Sunday, 29 June 2014

The Tyrannical Wallace Beery: Gloria Swanson – Part 2

For all those new to the odd and perhaps scandalous relationship between Wallace Beery and Gloria Swanson, check out part 1. If not let’s catch up with the story: 

As I said before, despite the age difference, Hollywood, family and arguments, Swanson and Beery were finally marriage. It was on the couple’s wedding night that the marriage (according to Swanson) turned violent.  Swanson claims during their first night together and with her mother in an adjoining room, Beery raped her. Beery had apparently spent a couple hours drinking at a local bar and was drunk when he went up to bed that night. This is a segment of Swanson’s account of the night:     

 I was brushing my hair when he came into the room. He gave me a look that made me turn away, but he didn’t say anything. Then he turned out the light and in the darkness pulled me to him. I gave a coquettish little command to stop that I thought would make him laugh. Still he said nothing. He turned me and pushed me backward until I fell on the bed. He fell beside me, and there was nothing romantic about the way he began to repeat that I was driving him crazy.
He was raking his hands over me and pulling at my nightie until I heard it rip. I pleaded with him to stop, to wait, to turn on the light. His beard was scraping my skin and his breath smelled. He kept repeating obscene things and making advances with his hand and tongue while he turned his body this way and that and awkwardly undid his buttons and squirmed out of his clothes.
Then he forced my body into position and began hurting me, hurting me terribly. I couldn’t stand it. I begged him to stop, to listen to me, and finally when I couldn’t stand it any longer, I screamed. He told me to be quiet, not to wake the whole hotel, and he said it in a voice of quiet, filthy conspiracy. The pain became so great that I thought I must be dying. I couldn’t move for the pain. When he finally rolled away, I could feel blood everywhere.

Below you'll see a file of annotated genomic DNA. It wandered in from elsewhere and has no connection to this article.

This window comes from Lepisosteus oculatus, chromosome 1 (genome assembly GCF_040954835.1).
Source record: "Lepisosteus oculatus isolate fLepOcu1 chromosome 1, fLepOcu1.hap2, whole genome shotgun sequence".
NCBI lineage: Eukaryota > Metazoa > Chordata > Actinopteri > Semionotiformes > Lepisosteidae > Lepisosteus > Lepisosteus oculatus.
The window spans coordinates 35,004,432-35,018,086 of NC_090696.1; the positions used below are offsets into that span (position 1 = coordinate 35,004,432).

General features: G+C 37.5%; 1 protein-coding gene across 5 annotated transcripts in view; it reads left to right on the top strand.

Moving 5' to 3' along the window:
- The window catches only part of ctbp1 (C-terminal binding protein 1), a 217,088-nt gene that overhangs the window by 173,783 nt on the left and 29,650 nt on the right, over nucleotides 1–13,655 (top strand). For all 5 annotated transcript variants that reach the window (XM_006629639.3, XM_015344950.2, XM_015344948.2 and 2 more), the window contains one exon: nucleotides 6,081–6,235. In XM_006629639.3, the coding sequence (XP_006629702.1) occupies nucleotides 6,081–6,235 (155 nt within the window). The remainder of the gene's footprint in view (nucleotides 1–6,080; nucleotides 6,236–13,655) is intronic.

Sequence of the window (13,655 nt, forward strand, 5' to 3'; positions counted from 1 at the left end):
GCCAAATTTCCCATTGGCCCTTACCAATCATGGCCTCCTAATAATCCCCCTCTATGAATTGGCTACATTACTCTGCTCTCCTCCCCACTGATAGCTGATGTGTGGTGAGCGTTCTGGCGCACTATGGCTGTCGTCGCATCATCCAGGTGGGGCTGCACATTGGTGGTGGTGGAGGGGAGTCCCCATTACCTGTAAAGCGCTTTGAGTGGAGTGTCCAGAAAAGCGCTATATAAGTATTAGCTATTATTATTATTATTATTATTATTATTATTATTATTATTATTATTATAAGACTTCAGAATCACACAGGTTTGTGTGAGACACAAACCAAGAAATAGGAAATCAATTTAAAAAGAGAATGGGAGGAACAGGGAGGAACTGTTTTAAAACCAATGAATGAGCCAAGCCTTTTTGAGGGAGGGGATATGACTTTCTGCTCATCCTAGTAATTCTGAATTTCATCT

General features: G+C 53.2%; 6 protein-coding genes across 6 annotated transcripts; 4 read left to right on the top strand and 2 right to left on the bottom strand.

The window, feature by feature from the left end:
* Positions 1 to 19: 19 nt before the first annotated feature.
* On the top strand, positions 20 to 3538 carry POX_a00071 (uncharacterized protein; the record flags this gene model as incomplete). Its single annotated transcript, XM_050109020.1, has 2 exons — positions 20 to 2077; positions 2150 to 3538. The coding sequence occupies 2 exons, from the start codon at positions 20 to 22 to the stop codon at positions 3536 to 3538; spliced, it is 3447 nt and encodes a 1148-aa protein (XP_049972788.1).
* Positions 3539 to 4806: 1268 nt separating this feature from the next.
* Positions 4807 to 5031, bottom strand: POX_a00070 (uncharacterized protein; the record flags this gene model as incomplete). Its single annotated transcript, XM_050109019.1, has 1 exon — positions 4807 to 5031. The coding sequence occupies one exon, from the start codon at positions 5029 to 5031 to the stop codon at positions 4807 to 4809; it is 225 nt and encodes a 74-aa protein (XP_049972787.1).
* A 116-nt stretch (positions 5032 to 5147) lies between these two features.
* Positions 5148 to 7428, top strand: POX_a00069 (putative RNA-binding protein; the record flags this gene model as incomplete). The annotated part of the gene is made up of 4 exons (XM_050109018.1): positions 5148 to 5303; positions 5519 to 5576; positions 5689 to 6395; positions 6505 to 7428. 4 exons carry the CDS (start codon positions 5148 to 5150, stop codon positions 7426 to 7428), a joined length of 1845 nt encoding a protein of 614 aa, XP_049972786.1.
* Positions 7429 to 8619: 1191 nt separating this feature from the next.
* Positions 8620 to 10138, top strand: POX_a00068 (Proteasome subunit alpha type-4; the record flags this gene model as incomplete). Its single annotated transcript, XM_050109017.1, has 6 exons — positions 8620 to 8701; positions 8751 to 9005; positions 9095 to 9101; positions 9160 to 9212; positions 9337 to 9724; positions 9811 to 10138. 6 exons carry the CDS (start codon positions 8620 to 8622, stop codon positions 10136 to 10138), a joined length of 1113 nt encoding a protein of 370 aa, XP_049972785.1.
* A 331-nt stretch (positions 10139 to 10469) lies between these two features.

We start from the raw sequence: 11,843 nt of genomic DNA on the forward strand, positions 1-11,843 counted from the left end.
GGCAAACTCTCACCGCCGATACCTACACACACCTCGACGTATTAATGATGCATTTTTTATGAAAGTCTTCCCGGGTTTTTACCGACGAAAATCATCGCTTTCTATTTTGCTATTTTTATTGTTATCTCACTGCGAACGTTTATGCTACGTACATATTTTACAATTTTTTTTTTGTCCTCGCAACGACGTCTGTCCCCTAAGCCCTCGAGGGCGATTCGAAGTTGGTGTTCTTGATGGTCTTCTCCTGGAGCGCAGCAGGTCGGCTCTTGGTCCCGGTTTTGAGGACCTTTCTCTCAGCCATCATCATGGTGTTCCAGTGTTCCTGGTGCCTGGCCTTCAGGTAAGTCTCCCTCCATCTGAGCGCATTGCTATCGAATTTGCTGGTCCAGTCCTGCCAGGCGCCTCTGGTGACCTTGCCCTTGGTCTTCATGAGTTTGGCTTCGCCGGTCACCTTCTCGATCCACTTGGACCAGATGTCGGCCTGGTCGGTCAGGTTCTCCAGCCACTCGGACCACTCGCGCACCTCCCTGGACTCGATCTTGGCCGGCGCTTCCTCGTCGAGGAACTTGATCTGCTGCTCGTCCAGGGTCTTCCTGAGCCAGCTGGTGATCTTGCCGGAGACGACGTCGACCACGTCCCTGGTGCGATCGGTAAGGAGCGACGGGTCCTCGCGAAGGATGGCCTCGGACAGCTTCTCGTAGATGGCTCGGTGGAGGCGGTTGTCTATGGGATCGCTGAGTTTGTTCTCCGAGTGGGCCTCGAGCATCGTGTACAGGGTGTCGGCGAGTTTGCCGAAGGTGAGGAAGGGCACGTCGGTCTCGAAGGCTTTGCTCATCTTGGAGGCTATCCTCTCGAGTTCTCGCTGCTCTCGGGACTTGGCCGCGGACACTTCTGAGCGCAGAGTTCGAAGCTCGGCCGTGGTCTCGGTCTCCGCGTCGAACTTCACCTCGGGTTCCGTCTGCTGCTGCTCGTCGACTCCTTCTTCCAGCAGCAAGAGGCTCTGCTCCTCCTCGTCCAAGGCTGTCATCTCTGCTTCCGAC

The shocking events of that night made Swanson immediately regret her hastily marriage but could not foreseeably get out of it. After the honeymoon the Berry’s moved into Beery’s parent’s house. They were apparently “icy and distant” and Swanson after only a fortnight after the wedding was seriously contemplating divorce. But nothing seemed to improve for the newlyweds, with Beery’s infidelities, drinking, debts and uncertain acting career compounding to make Swanson’s life unbearable. A month later Swanson found she was pregnant. Beery, still wanting to keep the marriage together for the sake of his career, told his wife everything would get better and appeared overjoyed at her news. A couple days later after suffering stomach pain, Beery gave Swanson a handful of tablets he claimed to have gotten from a pharmacy. The caused Swanson to be rushed to hospital and, near death and in excruciating pain, she was told she had lost her baby. When she recovered, she later found the pills were a method to induce a miscarriage and that Beery had knowingly aborted her child. 
A scene from Teddy at the Throttle (1917)
After this incident the pair separated. Swanson, trying to ignore her failed marriage through herself into film work appearing in several more Sennett shorts before signing with Paramount in 1919. She and Beery only appeared in one more film together Teddy at the Throttle (1917). The movie sadly seem to imitate life as Beery, in his typical villain role, had to tie Swanson up and place her on train tracks. According to Swanson, Beery deliberately used excessive force when making those scenes and even left deep marks on her arms.  The pair eventually divorced in 1919 to allow Swanson to marry her next husband, Herbert K. Somborn.

Most sources for the marriage between Swanson and Beery, have admittedly been either unreliable or probably biased. Swanson’s autobiography Swanson on Swanson plays a large part in constructing the past events. This information could be prejudiced but I can’t believe Swanson would fabricate rape and a forced abortion. Likewise, Parson’s account of their early relationship is also problematic. She was known to have special relationships, deals and partialities towards or against certain personalities and, in addition, the article was written over fifteen years after the events occurred. Perhaps – like most publicity driven tales in Hollywood – when attempting to understand the events one has to accept the fact of weighing up biased evidence against biased evidence.  As both Swanson and Beery have passed away nothing more can be known except the small bits of history, articles and an autobiography they left behind.   
Beery also from Teddy at the Throttle (1917)

No comments:

Post a Comment